As Withnail’s uncle said, “Come on, lads, the sky’s beginning to bruise, night must fall, and we shall be forced to camp.” Why do I mention it? Not quite sure, myself, but there has to be something there in the first line to entice you to begin reading. Naturally, that should be followed with some sort of cohesive thought meant to grab your attention, perhaps a bit of a head fake to throw you off the scent of where this one is going. On the one hand, it should be obvious that whatever I’m talking about in the beginning should segue smoothly into me asking you to help in the creation of the drink, which I then reveal in the last line of the first paragraph. To be fair, it is usually done in a manner that is a bit strained, a nod to me trying to be a bit too clever, while just getting enough words in that I feel good about the opening since I rarely mention what I am really thinking till after the break and often not until the drink itself is made. So, with that in mind, won’t you please join me as we stand and make, The Full Monte.
Sartre said, “She believed in nothing. Only her skepticism kept her from being an atheist.” when talking about his grandma. Journey said, “Don’t stop believing.” talking about an unidentified small-town girl living in a lonely world. I figure the truth of the matter lies somewhere in between, after all you’ve got to believe in something even if that is nothing. But what do we do when our beliefs turn out to be wrong? It’s not our fault, we have all been lied to about lots of things for most of our lives, maybe we just picked a bad belief system or more likely had one assigned to us by our circumstances and surroundings. Could happen to anyone. Seriously, though, what do you do when you find out that the things you believe are simply not true? We have all been there. We have all had that moment of disappointment when we find that those truths we cling to are based on a flawed premise at best and an outright lie at worst. It is hard to not get discouraged when you find out you have been lied to. It’s also hard to not get angry, especially as you navigate a world that isn’t what you thought it was. Some would argue that it is easier to not believe in anything. They are wrong , of course, but they will argue it with you, endlessly. So, in honor of those who believe in nothing, allegedly, please join me as we stand and make the Nihilist Sour.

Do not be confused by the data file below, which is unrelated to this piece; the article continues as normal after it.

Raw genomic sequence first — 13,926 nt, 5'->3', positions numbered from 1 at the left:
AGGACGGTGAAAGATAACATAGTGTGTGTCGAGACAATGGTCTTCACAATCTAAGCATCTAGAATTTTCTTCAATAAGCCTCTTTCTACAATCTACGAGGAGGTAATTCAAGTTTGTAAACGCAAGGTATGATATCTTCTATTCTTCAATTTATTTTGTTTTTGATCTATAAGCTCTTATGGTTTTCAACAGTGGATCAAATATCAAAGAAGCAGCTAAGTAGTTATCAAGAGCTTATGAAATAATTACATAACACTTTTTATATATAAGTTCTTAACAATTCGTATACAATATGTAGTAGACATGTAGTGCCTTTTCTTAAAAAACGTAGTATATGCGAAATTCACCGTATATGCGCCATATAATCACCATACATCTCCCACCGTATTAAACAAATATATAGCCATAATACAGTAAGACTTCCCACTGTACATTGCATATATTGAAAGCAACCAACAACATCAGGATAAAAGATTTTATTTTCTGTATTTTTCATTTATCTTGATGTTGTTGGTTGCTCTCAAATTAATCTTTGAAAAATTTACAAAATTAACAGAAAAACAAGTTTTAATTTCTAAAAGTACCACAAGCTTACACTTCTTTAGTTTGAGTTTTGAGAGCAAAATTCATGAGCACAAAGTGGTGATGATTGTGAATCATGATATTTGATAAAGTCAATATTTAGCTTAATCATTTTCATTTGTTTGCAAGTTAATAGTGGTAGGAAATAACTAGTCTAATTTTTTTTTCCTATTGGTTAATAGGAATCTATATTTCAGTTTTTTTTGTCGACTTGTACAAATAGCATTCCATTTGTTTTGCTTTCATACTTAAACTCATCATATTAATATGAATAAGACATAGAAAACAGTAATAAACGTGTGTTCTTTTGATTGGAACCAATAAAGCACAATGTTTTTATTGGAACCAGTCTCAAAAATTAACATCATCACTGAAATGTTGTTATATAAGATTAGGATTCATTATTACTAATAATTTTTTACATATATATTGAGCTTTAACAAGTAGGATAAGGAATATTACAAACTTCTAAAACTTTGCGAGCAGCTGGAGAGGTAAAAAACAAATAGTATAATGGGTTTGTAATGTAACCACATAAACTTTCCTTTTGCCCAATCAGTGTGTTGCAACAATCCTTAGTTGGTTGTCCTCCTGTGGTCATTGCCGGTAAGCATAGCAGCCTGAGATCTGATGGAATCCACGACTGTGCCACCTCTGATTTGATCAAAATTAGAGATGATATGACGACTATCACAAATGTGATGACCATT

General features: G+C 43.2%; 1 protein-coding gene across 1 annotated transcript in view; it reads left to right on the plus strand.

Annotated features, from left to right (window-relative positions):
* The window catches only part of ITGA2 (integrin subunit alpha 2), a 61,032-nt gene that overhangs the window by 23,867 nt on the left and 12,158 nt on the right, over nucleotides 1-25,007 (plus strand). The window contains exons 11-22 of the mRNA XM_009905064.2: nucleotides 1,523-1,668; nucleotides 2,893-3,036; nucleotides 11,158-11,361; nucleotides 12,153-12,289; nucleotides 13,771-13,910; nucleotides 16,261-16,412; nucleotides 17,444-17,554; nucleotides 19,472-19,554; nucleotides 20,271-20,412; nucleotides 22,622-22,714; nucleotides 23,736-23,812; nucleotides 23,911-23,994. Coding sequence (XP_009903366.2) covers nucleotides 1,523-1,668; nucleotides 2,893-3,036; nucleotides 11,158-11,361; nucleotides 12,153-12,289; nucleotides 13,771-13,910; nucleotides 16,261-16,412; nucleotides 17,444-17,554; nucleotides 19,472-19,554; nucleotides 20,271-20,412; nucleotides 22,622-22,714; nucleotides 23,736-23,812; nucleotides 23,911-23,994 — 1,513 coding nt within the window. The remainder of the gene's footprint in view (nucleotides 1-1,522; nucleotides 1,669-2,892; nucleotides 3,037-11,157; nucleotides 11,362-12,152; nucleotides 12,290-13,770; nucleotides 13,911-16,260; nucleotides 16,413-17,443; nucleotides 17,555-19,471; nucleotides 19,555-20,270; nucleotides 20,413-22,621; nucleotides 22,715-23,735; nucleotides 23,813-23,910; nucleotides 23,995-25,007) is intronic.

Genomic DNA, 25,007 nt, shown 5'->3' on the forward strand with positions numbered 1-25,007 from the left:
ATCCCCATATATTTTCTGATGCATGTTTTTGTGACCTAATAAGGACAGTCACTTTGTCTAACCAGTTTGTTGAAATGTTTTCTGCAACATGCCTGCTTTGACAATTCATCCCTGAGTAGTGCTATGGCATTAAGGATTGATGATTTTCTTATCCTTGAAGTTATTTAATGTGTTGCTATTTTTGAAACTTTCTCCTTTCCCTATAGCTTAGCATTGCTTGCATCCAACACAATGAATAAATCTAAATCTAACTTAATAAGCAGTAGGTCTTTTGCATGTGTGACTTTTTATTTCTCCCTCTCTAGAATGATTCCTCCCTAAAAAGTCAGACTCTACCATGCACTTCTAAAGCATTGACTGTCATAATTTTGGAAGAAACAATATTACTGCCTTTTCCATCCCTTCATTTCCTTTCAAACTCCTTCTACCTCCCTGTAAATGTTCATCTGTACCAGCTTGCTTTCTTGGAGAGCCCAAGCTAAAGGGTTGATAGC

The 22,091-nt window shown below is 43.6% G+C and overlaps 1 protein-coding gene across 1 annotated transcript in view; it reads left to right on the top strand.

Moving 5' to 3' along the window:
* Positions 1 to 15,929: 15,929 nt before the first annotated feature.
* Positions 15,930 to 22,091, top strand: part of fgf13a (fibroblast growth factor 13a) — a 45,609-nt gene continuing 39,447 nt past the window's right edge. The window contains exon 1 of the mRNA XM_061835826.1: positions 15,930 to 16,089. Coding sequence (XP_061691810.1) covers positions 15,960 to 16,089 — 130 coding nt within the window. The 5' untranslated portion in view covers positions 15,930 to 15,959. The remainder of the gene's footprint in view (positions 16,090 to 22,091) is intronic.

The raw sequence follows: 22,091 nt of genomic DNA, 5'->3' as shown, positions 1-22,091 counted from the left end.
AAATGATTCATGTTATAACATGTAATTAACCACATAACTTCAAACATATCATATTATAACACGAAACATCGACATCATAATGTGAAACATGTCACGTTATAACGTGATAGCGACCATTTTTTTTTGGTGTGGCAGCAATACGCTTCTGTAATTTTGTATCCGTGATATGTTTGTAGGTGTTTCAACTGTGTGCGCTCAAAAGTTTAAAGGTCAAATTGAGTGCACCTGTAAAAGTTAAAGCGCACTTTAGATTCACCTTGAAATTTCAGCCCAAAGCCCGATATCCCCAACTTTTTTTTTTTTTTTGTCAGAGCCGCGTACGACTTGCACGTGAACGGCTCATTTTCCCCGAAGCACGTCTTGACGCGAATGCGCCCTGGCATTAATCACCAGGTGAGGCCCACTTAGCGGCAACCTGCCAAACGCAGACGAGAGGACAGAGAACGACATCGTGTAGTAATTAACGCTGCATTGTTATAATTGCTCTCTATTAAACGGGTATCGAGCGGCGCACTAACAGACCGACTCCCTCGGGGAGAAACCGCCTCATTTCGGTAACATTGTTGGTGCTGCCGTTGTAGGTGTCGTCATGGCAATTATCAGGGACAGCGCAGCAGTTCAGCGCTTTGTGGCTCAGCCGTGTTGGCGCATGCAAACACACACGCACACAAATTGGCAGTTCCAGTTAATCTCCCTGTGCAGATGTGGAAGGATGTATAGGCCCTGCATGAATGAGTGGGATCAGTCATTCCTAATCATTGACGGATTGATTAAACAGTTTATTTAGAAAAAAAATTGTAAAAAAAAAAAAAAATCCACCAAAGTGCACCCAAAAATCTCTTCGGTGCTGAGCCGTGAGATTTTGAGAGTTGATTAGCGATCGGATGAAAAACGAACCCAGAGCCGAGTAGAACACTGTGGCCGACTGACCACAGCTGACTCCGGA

We made it to Christmas, but this is not the holiday we were expecting. I had planned a very different post today, but with the events of this morning, I just can’t. Life goes on and we are making a drink, but like so much in 2020, we are going to make some accommodations and not pretend for a moment that any of this is remotely normal. So in that spirit, please join me for this last of our The 12 Drinks of Christmas. Sing along at home, if you like, because, “For the twelfth drink of Christmas, Uncle Monkey made for me, Yule Love Amaro”.
The best of wives made homemade lasagna this afternoon. This is important because it is imperative that you understand the difficulties of trying to write through a food induced coma. Dinner was so good, but it doesn’t make you clever, it makes you sleepy. If you can stay awake, please join me now as we stand and make the Little Italy.